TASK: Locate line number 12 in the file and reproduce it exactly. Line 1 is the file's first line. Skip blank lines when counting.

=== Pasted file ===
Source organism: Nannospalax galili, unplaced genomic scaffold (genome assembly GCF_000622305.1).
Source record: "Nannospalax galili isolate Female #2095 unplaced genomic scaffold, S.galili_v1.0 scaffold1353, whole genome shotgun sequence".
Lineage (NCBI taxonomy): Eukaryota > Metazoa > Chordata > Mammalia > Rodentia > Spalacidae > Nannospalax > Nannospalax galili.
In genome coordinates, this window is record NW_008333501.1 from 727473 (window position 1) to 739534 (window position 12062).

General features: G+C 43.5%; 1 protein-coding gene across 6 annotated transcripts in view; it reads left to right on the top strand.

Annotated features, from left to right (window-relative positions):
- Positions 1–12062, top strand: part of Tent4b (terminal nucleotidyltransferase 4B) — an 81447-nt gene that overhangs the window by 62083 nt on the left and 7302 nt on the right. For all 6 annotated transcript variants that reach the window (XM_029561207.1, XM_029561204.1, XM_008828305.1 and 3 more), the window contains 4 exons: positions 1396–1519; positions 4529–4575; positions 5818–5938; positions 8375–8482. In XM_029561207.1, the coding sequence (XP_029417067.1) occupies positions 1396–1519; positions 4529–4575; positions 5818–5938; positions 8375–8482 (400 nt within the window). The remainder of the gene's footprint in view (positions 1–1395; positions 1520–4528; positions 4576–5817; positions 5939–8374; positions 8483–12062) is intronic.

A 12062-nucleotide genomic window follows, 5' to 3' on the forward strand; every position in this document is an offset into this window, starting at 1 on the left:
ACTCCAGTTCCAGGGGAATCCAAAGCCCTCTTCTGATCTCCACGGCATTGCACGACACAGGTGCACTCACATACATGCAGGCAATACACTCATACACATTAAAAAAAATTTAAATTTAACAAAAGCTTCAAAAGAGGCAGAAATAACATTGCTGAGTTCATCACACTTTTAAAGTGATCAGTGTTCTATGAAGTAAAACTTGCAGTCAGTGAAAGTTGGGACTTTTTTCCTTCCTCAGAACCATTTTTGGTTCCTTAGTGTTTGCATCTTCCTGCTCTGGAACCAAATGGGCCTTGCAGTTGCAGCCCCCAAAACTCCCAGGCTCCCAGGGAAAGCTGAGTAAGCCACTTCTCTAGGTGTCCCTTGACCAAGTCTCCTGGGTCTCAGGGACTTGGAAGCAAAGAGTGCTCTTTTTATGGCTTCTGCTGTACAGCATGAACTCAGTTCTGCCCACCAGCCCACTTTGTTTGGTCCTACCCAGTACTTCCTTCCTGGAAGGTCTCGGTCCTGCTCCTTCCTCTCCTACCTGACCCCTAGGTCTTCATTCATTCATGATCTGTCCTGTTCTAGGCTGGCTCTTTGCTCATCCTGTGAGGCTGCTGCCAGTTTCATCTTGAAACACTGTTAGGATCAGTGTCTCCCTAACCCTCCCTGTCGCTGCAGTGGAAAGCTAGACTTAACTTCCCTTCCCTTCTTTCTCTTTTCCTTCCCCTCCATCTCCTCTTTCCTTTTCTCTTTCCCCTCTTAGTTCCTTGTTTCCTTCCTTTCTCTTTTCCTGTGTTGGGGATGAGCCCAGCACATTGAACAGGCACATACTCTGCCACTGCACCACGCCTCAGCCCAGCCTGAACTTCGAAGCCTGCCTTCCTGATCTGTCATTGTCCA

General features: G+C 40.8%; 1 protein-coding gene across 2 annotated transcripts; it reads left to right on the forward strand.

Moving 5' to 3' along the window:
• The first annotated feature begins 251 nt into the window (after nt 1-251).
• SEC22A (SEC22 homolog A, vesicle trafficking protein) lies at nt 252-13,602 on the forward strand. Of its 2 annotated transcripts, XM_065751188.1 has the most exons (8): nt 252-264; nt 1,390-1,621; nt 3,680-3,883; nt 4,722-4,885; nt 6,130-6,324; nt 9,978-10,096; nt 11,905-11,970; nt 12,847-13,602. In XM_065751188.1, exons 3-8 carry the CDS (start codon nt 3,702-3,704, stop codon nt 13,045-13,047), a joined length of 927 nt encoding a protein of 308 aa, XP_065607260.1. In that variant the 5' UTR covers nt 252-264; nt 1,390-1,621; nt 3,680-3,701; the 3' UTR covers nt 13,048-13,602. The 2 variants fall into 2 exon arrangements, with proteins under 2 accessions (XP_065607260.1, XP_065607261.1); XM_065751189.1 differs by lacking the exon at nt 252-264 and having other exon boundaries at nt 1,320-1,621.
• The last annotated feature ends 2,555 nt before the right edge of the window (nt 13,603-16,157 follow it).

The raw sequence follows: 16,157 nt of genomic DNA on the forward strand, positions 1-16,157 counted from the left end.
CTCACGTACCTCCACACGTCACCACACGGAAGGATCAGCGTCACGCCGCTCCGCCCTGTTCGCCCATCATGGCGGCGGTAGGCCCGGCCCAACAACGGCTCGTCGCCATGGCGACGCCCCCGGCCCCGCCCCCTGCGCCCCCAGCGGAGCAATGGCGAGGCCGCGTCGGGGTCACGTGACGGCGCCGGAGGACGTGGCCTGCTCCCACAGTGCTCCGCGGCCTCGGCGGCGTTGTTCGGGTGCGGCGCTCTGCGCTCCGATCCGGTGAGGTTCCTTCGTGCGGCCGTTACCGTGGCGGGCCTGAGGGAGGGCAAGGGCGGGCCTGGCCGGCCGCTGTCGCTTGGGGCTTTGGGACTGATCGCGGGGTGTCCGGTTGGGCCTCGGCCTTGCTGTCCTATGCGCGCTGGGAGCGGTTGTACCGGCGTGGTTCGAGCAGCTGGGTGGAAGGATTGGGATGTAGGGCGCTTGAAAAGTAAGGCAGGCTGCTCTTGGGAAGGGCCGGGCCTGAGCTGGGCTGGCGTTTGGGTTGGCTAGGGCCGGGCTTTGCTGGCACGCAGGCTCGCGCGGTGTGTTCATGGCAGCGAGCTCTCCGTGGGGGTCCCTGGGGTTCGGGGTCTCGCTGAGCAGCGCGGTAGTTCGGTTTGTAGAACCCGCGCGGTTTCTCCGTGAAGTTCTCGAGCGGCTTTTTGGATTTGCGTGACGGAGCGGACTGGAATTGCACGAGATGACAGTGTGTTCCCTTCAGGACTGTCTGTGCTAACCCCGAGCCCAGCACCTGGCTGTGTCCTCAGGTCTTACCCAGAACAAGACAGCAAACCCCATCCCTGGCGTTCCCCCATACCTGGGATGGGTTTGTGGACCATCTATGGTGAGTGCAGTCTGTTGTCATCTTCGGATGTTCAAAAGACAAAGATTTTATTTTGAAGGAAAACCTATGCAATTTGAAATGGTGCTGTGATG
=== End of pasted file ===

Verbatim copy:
• The first annotated feature begins 251 nt into the window (after nt 1-251).